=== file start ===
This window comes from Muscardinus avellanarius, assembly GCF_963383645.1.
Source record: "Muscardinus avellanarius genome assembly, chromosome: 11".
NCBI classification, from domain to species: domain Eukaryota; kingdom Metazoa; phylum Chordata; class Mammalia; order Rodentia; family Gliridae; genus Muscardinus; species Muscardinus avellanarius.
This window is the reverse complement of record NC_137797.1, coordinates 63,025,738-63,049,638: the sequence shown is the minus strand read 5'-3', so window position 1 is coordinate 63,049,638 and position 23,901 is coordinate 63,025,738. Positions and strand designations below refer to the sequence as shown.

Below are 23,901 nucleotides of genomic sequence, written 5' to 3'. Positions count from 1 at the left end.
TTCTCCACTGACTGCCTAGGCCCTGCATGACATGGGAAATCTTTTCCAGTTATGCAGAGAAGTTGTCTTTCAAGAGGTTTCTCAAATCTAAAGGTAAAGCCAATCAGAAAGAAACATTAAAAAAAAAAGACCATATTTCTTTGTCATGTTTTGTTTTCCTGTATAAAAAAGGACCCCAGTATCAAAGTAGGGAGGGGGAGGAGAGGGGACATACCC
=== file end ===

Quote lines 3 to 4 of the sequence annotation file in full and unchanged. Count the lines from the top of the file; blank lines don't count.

NCBI classification, from domain to species: domain Eukaryota; kingdom Metazoa; phylum Chordata; class Mammalia; order Rodentia; family Gliridae; genus Muscardinus; species Muscardinus avellanarius.
This window is the reverse complement of record NC_137797.1, coordinates 63,025,738-63,049,638: the sequence shown is the minus strand read 5'-3', so window position 1 is coordinate 63,049,638 and position 23,901 is coordinate 63,025,738. Positions and strand designations below refer to the sequence as shown.